It’s Earth Day, April 22nd.
Time again to celebrate how lucky we are to live on such a beautiful planet.
Sometimes I am critical of human looks; if only his eyes were clear sea blue, or if only her this were tucked up to that.
But never do I think this of the environment. I never say for instance, “that mountain would be gorgeous if it was just a little taller.” Desert, mountain, ocean or drought - all is masterpiece to those who stop and look.
Well, ok…not drought.
This Earth Day we talk water. Moist spring will soon evaporate, and dry weather is on its way. Last time we pedaled water, Food Partier! Wendy suggested “showering with a friend,” as a conservation tip. Anyone follow her lead? Steamy details please….
A lot of good folks were showered with good times March 23rd, at the Silicon Valley Water Conservation Awards, an annual event celebrating local water preservation.
Last year Silicon Valley reduced its water use by 26% from the 2013 baseline, saving nearly 40 billion gallons of big blue, enough to fill 58,000 Olympic- size swimming pools. The Awards honor organizations, agencies, businesses and individuals - Silicon Valley leaders in this effort (San Mateo County, Santa Clara County and Alameda County from Hayward south).
Ashley Boren, Executive Director of Sustainable Conservation, gave the keynote. She started with a quiz:
“How much water does it takes to produce one almond? 1 gallon
A tomato? 3.3 gallons
A pound of meat? It depends on how it is produced, but estimates are 1,800 gallons of water per pound.
And how much of California’s water is used for agriculture?
Agriculture uses 80% of the water that is developed, or in other words controlled and managed for human uses. When you account for total water use and include water for the environment – river and stream flows, wetlands and refuges – agriculture accounts for 40% of total water use in CA. The environment uses about 50% and cities 10%.”
“Sustainable Conservation is using water in innovative ways,” said Peter Drekmeier, Policy Director of Tuolumne River Trust (the Award sponsoring organization).
“They are working with Central Valley almond farmers on flood irrigation of orchards to recharge California groundwater. It’s a huge problem in the state, and a good solution.”
With the help of the Almond Board and other grower associations, Sustainable Conservation has built a coalition of 23 farmers and 14K acres ready to participate. If extra water comes our way, fields will be flooded, allowing water to drain down and replenish the natural storage system below. This strategy is especially important now that California legislators passed the Groundwater Management Act of 2014, the first major piece of water legislation in over 100 years.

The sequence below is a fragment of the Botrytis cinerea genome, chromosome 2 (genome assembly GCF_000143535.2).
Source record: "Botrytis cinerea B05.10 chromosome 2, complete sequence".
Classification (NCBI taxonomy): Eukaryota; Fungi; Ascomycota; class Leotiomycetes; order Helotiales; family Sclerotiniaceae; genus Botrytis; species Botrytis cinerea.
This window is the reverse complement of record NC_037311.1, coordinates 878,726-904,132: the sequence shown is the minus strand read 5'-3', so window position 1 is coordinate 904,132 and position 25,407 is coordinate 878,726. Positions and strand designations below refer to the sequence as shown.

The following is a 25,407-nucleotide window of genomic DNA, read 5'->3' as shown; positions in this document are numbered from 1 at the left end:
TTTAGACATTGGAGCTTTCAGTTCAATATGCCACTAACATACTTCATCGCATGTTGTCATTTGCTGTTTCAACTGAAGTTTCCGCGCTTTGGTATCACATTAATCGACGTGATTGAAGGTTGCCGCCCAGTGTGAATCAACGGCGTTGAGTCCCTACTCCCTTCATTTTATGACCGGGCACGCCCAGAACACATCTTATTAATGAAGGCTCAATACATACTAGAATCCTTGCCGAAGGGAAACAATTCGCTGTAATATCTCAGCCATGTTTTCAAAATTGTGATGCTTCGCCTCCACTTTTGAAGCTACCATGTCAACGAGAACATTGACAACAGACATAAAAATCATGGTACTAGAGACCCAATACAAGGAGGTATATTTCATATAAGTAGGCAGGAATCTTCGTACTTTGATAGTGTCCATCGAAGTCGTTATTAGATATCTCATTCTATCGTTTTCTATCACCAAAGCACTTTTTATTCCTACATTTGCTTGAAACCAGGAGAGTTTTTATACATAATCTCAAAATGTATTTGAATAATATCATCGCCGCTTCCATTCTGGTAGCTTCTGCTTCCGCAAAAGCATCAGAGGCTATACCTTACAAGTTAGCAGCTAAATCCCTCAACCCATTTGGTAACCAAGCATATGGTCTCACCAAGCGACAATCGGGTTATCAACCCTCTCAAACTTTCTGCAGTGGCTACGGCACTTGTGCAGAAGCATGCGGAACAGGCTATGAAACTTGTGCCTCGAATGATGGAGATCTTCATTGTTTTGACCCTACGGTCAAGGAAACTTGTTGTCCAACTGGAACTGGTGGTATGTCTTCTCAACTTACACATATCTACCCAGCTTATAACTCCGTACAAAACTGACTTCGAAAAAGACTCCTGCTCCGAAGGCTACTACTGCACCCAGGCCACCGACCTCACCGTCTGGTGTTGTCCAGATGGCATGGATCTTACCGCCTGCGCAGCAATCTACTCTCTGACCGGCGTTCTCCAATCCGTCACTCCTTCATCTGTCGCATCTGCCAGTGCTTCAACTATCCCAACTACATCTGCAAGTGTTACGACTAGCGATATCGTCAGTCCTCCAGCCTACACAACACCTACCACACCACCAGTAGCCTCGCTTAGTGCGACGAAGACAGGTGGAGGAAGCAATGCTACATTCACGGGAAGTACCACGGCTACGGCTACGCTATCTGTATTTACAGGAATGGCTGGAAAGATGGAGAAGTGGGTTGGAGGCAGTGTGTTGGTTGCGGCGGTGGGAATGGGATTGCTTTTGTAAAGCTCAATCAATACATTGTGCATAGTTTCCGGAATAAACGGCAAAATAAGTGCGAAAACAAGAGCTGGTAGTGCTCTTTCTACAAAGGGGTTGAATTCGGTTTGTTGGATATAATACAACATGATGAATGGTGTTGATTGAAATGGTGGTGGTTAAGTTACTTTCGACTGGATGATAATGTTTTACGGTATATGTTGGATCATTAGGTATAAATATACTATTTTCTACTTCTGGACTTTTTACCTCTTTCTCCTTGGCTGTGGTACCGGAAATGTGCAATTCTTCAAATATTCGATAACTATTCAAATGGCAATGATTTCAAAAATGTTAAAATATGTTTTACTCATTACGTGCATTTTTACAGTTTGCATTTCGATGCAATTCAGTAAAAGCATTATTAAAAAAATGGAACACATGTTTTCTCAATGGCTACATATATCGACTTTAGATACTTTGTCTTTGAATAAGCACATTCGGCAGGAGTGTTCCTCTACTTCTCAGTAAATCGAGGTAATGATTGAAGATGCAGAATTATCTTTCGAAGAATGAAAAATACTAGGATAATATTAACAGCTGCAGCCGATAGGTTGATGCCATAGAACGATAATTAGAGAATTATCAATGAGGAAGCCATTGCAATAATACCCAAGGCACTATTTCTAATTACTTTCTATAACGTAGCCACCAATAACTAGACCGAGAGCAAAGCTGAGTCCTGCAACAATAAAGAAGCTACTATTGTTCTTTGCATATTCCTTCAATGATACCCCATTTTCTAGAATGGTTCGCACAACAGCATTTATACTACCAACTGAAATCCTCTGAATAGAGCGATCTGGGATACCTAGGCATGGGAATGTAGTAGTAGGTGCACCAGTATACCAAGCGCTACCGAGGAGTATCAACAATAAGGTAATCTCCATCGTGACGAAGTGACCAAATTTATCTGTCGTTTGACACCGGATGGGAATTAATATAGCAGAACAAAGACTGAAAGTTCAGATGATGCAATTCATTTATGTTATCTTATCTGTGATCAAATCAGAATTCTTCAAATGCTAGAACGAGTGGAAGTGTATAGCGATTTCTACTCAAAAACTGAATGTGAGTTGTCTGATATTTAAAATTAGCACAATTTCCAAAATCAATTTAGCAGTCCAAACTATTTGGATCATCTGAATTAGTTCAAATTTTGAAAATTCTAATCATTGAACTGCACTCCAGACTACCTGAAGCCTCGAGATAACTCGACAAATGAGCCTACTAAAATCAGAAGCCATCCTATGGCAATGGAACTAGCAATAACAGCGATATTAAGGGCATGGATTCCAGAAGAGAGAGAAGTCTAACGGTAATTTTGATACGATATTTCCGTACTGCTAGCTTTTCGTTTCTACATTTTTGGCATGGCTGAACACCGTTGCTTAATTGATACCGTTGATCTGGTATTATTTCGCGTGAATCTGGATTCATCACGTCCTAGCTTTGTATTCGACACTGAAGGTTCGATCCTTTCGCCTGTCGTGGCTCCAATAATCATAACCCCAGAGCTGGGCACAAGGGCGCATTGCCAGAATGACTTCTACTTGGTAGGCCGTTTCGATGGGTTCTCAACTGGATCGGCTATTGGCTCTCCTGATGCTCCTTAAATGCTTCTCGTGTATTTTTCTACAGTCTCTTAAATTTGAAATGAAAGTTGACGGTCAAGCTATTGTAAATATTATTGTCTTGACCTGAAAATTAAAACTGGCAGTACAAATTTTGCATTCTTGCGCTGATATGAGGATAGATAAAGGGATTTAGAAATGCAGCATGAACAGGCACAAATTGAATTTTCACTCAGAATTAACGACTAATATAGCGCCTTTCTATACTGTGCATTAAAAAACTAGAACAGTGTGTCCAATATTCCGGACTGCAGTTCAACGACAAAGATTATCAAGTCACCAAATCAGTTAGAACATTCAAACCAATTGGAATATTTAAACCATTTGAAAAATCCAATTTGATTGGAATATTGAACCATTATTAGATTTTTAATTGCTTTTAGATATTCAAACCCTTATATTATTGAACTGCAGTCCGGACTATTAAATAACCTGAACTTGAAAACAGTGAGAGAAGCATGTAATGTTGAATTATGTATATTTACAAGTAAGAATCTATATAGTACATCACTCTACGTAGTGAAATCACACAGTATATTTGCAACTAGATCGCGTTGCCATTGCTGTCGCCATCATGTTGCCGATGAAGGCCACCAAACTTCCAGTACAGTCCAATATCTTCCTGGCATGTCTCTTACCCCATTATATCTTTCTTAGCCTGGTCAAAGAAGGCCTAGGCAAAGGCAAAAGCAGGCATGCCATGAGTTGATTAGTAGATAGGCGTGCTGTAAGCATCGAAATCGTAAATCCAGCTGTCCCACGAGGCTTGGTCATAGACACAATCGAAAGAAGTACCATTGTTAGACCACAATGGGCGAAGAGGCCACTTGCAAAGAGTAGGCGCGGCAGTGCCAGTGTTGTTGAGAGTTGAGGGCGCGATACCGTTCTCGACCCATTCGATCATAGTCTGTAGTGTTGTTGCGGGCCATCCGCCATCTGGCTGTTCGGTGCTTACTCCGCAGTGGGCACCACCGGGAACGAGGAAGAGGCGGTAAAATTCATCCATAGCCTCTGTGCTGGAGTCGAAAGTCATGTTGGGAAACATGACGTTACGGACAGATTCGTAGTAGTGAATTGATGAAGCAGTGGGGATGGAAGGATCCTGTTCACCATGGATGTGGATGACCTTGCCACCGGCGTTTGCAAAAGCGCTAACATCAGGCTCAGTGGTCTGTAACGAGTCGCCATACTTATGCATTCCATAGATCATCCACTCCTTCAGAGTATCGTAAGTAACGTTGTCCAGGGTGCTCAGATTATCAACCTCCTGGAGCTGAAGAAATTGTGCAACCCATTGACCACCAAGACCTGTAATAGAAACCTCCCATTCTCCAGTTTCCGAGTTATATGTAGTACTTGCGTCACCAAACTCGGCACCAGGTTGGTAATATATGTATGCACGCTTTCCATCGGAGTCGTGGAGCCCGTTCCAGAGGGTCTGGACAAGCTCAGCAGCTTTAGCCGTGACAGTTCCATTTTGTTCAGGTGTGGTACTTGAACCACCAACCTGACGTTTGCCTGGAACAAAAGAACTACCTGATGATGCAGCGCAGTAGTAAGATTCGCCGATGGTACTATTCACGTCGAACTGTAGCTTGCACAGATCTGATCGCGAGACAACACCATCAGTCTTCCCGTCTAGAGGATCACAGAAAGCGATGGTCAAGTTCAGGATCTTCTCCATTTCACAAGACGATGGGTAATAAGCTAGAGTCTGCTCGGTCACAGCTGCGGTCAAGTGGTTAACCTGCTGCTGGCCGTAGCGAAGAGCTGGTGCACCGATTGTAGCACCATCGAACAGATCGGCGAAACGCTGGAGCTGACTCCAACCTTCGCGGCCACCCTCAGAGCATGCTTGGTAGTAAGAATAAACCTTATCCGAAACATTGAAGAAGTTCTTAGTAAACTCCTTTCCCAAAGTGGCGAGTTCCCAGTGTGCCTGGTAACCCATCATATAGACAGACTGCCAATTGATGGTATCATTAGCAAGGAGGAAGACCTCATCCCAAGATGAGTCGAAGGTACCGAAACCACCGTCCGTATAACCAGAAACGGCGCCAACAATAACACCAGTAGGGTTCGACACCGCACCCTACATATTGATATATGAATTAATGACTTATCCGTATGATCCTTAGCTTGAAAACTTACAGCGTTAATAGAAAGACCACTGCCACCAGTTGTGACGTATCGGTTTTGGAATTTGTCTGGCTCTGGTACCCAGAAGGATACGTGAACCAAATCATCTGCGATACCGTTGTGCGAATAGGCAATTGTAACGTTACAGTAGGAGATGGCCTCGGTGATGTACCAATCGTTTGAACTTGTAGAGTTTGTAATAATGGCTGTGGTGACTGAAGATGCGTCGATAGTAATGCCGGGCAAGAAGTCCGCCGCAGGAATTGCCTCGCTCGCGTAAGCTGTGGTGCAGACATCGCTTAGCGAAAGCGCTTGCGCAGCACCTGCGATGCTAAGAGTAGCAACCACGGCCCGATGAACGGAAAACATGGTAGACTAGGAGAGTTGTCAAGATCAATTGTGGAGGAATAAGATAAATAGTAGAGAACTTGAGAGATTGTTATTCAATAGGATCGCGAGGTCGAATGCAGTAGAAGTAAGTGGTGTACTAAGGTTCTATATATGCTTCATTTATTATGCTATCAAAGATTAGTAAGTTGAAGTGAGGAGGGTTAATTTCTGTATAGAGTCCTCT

“Our groundwater aquifers are essential to withstand droughts,” said Boren. We have relied on them for the past four years. In 2015, ground water supplied 2/3rd’s of California’s water.”
Water storage is always a topic in California, but usually the agricultural community and other stakeholders think above ground. Groundwater storage must also be considered as policy makers determine how best to spend $2.7 billion made available by Prop 1, the California Water Bond. Your Earth Day assignment is to contact our state legislators and let them know we want funds used for groundwater instead of new dams.
Drekmeier mentions that many environmental groups in California are now actively involved in food + water + agriculture issues, and we have him to thank for a lot of the awareness. This former mayor of Palo Alto has been a leader in the Bay Area environmental movement for over 20 years. We worked together in the 90’s at Palo Alto’s Bay Area Action (BAA), now Acterra, when I ran EEAT (the Environmental Eating Action Team) and Pete ran everything else. Back then, the food and environment connection wasn’t talked about much. Now it’s a major focus as we have come to understand that agriculture is one of the largest influencers on land and water. The Bay Area is lucky to have such a dedicated warrior working for the benefit of the planet for so many years.
Pete’s contribution to this growing awareness, and to water preservation, was celebrated this past week at Acterra’s Party for the Planet. Cooltinis were the featured drink, an end-of-season cocktail served through the 90-s and early 2000’s at BAA’s famed Decadent Dinners. Back then, the Earth Day meal was designed using not only plant-based, seasonal foods, but also with ingredients we could get for free! April is the end of the lemon season as the new buds come on, so it was a good time to harvest the remaining crop off the backyard trees of our members.
Here’s the recipe, along with an Earth Day toast…
Have you lived a life of purpose, and not just one of purchase? It’s never too late to start. Earth Day reminds us it’s still all about action, and if it ain’t fun, it don't get done. Get out there and make something happen. Inshallah!
- Makes 1
2 ounces fresh squeezed lemon juice (preferably organic Meyer lemons)
2 ounces organic vodka
1 ounce Cointreau
Organic agave nectar, to taste
Freshly made ice cubes
Chambord (French raspberry liqueur)
Combine first four ingredients in a martini shaker with ice cubes. Shake hard; the goal is to get shards of ice into the drink. Using a martini strainer, pour drink into a chilled martini glass. Add a dollop of Chambord. Garnish with a twist.
Recipe from Cool Cuisine – Taking the Bite Out of Global Warming
Remember when you toast, look into the eyes of the person you clink glasses with.